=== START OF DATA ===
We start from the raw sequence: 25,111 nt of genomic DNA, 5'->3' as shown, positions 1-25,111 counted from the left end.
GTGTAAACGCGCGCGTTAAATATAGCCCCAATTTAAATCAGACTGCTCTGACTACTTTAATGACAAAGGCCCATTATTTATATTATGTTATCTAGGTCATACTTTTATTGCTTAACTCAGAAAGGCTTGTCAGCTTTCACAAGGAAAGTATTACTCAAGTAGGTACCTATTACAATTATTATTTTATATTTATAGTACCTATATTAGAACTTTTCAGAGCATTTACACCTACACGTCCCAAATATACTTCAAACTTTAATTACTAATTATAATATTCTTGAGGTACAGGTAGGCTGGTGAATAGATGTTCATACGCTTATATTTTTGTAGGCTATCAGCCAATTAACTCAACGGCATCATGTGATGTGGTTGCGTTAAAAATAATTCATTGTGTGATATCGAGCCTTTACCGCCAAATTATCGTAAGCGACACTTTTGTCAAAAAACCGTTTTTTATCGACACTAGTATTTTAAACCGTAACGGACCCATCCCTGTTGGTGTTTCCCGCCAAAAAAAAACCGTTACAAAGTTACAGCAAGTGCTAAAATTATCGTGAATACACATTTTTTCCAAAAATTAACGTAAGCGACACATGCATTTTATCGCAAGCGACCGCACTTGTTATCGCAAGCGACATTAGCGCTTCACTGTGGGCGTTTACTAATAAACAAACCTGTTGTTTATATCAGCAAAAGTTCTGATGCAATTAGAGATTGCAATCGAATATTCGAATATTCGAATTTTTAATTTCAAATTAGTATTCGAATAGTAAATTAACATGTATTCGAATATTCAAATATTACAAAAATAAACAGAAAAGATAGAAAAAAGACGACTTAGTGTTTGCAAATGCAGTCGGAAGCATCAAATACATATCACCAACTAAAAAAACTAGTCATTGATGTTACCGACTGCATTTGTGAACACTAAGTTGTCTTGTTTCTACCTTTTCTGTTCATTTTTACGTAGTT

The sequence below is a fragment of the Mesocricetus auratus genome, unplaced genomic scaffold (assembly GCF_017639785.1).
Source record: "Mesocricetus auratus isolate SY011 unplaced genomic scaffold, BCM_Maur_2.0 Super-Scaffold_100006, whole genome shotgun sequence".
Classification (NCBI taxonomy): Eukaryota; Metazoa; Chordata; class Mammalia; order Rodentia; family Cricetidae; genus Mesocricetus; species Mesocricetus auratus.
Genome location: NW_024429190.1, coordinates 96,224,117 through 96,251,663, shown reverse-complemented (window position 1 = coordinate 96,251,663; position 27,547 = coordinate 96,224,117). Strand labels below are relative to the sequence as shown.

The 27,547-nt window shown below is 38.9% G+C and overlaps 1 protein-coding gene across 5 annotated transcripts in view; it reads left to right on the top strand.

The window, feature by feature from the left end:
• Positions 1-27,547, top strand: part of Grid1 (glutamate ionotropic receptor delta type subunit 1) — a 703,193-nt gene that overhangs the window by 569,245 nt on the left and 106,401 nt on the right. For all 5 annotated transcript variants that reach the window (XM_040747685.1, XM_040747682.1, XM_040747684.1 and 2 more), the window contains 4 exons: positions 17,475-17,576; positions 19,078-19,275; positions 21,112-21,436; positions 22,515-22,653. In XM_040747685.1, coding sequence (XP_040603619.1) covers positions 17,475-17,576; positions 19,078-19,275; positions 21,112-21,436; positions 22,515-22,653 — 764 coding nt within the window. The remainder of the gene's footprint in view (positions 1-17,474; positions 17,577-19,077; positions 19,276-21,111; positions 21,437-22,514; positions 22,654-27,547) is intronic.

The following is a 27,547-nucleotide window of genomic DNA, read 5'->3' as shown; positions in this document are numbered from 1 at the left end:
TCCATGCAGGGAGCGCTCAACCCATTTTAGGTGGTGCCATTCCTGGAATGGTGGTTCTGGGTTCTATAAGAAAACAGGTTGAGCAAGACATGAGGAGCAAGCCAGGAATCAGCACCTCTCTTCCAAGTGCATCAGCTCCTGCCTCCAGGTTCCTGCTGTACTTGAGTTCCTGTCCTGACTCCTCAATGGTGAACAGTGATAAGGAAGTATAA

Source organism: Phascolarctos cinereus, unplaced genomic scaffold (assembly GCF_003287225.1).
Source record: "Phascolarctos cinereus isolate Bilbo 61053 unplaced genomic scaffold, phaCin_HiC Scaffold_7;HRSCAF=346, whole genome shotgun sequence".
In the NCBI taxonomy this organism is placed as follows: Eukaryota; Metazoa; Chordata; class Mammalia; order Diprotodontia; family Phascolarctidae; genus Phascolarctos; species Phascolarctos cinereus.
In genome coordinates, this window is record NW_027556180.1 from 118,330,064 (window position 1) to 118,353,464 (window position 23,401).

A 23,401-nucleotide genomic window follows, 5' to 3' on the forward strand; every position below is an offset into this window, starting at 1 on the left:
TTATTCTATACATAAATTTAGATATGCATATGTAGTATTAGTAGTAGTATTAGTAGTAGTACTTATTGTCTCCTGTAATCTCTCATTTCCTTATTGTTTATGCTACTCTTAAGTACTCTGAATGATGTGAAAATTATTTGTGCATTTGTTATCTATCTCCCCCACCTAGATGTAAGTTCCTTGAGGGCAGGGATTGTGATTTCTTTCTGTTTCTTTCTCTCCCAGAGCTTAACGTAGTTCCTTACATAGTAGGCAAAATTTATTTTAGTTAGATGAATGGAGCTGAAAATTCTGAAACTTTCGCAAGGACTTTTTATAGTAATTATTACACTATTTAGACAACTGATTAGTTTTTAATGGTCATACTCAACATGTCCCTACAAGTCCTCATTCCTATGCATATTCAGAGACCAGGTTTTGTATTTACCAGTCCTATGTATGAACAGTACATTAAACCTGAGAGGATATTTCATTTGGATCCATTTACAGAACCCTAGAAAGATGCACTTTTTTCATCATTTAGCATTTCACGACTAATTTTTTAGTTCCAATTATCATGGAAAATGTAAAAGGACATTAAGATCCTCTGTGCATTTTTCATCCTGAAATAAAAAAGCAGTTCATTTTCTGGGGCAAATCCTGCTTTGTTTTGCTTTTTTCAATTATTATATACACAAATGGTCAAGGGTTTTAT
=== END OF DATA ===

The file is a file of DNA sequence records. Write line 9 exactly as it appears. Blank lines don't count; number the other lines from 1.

• Positions 1-27,547, top strand: part of Grid1 (glutamate ionotropic receptor delta type subunit 1) — a 703,193-nt gene that overhangs the window by 569,245 nt on the left and 106,401 nt on the right. For all 5 annotated transcript variants that reach the window (XM_040747685.1, XM_040747682.1, XM_040747684.1 and 2 more), the window contains 4 exons: positions 17,475-17,576; positions 19,078-19,275; positions 21,112-21,436; positions 22,515-22,653. In XM_040747685.1, coding sequence (XP_040603619.1) covers positions 17,475-17,576; positions 19,078-19,275; positions 21,112-21,436; positions 22,515-22,653 — 764 coding nt within the window. The remainder of the gene's footprint in view (positions 1-17,474; positions 17,577-19,077; positions 19,276-21,111; positions 21,437-22,514; positions 22,654-27,547) is intronic.